(This is cross-posted at BlogHer.)
If you’ve ever made fitness goals and looked for advice on how to keep them, you’ve undoubtedly seen the phrase “Set realistic expectations.” The problem is, doesn’t it sort of cause your eyes to glaze over? That’s what happens to me when I read it. When we hear the same advice over and over, and we already know it’s true, and we take it for granted, there’s no way it can continue to have the same impact it once did.
When it comes to making changes in our fitness routine — whether the goal is to lose weight, get stronger, lose inches, or all of the above — unless we’ve undertaken some kind of hard-core training regimen, there’s no way we’re going to see drastic results simply because we’ve been eating a little less and moving a little more. This is why, just a little over a month into the new year, people are already starting to loosen up a bit on those original fitness goals.
The thing is, for most people in most everyday situations, there’s no such thing as quick results. A recent New York Times article spoke to that fact:
“To make a change in how you look, you are talking about a significant period of training,” [kinesiology professor] Dr. Kraemer said. “In our studies it takes six months to a year.” And, he added, that is with regular strength-training workouts, using the appropriate weights and with a carefully designed individualized program. “That is what the reality is,” he said.
If you give up too soon, you’re doing yourself a disservice. After all, if results were so easy to accomplish, wouldn’t everyone be doing it? We’d all walk around looking like the models on the covers of fitness magazines — six-pack abs, taut thighs, and perfectly toned arms. But where’s the glory in easy achievement? At least the people who successfully reach their fitness goals can look back on the long hours spent in a gym, or running on a sidewalk, or doing whatever activity they choose, and know they earned their results.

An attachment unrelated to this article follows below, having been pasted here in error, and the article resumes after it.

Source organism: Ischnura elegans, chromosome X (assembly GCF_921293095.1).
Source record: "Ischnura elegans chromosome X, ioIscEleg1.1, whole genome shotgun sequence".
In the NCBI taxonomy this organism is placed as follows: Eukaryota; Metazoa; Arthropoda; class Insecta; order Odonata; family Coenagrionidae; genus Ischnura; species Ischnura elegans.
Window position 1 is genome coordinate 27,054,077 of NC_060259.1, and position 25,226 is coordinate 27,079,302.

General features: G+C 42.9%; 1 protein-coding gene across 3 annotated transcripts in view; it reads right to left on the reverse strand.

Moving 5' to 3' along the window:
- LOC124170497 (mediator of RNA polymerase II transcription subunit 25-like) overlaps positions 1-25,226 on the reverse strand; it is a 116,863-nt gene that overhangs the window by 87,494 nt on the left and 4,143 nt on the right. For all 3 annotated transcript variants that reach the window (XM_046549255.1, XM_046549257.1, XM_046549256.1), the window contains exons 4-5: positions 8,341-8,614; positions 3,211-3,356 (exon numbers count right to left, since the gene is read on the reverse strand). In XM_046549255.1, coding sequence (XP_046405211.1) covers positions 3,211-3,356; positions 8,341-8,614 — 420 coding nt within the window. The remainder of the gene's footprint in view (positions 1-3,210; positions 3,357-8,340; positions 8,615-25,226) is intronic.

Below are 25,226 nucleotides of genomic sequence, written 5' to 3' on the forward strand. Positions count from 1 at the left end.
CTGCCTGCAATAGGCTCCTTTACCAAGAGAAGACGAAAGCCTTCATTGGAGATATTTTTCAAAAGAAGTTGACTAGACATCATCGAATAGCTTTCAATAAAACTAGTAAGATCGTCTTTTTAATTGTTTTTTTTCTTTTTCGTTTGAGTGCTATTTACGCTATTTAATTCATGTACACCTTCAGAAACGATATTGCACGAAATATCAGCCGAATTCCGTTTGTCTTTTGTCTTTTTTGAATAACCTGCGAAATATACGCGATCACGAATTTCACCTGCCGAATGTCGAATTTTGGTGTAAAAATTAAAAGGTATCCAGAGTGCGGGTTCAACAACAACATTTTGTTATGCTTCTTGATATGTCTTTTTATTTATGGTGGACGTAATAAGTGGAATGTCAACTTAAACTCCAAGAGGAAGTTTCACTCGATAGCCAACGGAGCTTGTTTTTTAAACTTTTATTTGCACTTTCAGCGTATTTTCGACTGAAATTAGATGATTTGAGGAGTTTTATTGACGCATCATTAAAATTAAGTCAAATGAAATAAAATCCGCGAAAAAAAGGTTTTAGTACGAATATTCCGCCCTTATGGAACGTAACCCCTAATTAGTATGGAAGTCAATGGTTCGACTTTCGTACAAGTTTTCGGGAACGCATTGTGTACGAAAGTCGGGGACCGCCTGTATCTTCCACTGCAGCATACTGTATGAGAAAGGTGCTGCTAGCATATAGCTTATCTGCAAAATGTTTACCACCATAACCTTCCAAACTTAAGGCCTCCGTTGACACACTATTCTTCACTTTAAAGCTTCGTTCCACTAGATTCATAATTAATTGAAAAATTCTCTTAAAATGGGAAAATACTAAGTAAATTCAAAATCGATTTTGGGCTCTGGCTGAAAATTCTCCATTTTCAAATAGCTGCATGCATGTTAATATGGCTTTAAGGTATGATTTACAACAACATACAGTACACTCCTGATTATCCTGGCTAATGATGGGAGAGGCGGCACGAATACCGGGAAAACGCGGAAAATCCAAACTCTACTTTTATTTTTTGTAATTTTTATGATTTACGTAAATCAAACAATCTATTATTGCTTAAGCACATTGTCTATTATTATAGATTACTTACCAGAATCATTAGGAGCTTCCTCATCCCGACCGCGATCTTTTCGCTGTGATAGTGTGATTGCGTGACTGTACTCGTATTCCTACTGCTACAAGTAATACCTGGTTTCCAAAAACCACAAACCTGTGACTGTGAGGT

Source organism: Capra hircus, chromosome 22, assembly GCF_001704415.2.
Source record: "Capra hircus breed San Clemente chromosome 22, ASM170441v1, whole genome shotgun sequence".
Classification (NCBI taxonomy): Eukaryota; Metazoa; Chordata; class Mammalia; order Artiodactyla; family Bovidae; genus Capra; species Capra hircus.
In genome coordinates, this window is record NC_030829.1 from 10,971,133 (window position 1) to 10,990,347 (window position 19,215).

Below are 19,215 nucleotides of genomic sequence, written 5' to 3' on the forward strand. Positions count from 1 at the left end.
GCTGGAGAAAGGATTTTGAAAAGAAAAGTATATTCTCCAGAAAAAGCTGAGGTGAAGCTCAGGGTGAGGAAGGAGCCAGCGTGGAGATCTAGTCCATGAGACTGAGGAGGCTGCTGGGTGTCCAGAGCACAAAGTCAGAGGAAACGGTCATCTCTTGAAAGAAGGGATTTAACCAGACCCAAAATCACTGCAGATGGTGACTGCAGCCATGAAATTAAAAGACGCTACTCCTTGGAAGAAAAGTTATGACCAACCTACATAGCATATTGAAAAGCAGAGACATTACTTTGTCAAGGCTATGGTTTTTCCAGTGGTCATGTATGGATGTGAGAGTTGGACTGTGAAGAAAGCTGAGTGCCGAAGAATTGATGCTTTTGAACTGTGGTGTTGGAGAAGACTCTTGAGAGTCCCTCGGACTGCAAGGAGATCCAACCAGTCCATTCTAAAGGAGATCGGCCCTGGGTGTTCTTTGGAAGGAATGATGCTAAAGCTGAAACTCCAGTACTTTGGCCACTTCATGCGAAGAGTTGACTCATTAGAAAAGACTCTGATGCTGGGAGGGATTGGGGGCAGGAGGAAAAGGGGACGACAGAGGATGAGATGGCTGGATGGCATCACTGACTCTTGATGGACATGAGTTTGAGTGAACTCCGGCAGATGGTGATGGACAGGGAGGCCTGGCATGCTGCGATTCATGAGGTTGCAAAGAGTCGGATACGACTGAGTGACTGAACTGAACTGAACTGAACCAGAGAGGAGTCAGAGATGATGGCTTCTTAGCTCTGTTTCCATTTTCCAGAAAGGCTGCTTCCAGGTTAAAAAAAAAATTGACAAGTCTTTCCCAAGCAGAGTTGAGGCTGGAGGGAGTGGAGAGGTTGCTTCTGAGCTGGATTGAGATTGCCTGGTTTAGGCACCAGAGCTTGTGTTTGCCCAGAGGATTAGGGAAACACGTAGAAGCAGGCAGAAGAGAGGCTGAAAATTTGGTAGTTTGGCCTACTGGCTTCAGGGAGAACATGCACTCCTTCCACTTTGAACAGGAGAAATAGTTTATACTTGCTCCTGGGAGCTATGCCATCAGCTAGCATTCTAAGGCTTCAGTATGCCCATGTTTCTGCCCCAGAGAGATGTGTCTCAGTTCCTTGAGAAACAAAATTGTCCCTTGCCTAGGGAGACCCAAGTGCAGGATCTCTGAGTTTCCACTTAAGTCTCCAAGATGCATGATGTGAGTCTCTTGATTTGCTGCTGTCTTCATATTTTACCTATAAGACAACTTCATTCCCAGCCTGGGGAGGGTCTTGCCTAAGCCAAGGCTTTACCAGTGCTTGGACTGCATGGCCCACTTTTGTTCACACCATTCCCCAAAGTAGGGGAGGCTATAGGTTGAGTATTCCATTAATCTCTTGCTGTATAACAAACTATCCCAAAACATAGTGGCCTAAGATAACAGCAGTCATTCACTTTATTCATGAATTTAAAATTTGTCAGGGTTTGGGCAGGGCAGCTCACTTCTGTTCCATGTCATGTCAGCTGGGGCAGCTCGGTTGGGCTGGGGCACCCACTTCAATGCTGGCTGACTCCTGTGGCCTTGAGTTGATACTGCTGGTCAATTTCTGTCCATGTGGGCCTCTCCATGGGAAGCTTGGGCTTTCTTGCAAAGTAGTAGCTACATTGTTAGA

In addition to unrealistic expectations, there’s also the opposite problem: being overly realistic. This tends to be my problem. What I mean is, since I’m pretty happy with how things are right now, it’s easier to talk myself out of making the extra effort required to reach a higher fitness level. A good example is #11 on my 101 Things list: Do at least 1 unassisted pull-up.
Because I look at things so realistically, my mind rationalizes this goal might not be a possibility — and it doesn’t help when I read stuff online about how females have less upper-body strength than men, and most of us will never be able to pull up our body weight (or will have to work a lot harder at it). I’ve even had former military-men tell me that while males have to perform a certain number of pull-ups to meet physical requirements, females are judged on how long they’re able to maintain a flexed-arm hang.
In my case, what I need to do is stop being so realistic (otherwise known as “talking myself out of something that seems difficult to accomplish”). Because you see, when I’ve just about reached the point where I can tell myself I don’t really need to perform a pull-up, someone comes along and tells me to get over myself already. Of course I can. Stop making excuses.
I’ve learned if you want to see results, you have to do it yourself. No matter what you use as your motivation, you’re the one who has to do the work, and you have to do it for yourself — not anyone else.
How are you guys doing? Are you achieving the goals you set in January? What are your stumbling blocks?